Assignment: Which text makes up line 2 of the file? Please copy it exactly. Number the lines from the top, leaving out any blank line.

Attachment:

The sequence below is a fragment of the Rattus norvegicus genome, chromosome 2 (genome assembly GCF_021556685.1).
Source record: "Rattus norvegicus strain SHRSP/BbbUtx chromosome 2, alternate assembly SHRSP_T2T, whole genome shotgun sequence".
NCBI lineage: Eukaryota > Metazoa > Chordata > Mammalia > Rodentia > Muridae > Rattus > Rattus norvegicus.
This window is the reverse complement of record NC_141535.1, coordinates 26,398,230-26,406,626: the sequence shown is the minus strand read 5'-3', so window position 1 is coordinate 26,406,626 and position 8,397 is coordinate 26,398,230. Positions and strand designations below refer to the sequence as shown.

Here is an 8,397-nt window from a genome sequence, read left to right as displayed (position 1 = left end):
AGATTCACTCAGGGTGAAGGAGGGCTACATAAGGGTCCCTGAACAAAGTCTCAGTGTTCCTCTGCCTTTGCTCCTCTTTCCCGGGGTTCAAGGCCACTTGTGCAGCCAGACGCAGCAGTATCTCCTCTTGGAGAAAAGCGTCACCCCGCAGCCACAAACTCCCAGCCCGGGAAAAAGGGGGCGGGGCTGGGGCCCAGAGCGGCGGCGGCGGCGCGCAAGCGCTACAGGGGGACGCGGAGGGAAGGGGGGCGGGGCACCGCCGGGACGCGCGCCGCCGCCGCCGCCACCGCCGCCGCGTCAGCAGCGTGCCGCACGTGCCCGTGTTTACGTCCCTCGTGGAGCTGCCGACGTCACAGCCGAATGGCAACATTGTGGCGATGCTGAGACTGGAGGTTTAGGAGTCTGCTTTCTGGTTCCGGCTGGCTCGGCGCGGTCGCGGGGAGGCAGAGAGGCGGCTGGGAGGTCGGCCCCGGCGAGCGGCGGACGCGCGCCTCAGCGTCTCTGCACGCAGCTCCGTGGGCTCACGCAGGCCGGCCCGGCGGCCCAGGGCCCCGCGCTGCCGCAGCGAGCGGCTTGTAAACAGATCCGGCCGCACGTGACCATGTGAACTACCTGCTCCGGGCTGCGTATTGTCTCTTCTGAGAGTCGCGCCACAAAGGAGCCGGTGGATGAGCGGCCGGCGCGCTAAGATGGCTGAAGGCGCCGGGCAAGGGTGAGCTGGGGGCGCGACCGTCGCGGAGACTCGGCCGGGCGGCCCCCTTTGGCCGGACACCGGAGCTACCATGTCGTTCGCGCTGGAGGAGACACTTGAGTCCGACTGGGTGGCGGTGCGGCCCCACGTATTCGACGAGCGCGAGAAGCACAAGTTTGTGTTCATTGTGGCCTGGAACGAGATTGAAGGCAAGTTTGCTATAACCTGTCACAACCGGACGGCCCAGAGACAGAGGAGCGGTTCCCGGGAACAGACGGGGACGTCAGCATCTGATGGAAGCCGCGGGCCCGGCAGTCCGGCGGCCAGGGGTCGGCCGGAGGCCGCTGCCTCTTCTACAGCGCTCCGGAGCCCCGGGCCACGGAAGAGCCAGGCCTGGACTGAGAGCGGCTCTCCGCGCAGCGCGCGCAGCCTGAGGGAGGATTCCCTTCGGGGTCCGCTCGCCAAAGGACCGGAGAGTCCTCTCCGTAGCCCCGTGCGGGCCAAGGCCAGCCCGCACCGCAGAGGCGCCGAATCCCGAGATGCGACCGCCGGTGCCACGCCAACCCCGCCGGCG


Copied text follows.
Source record: "Rattus norvegicus strain SHRSP/BbbUtx chromosome 2, alternate assembly SHRSP_T2T, whole genome shotgun sequence".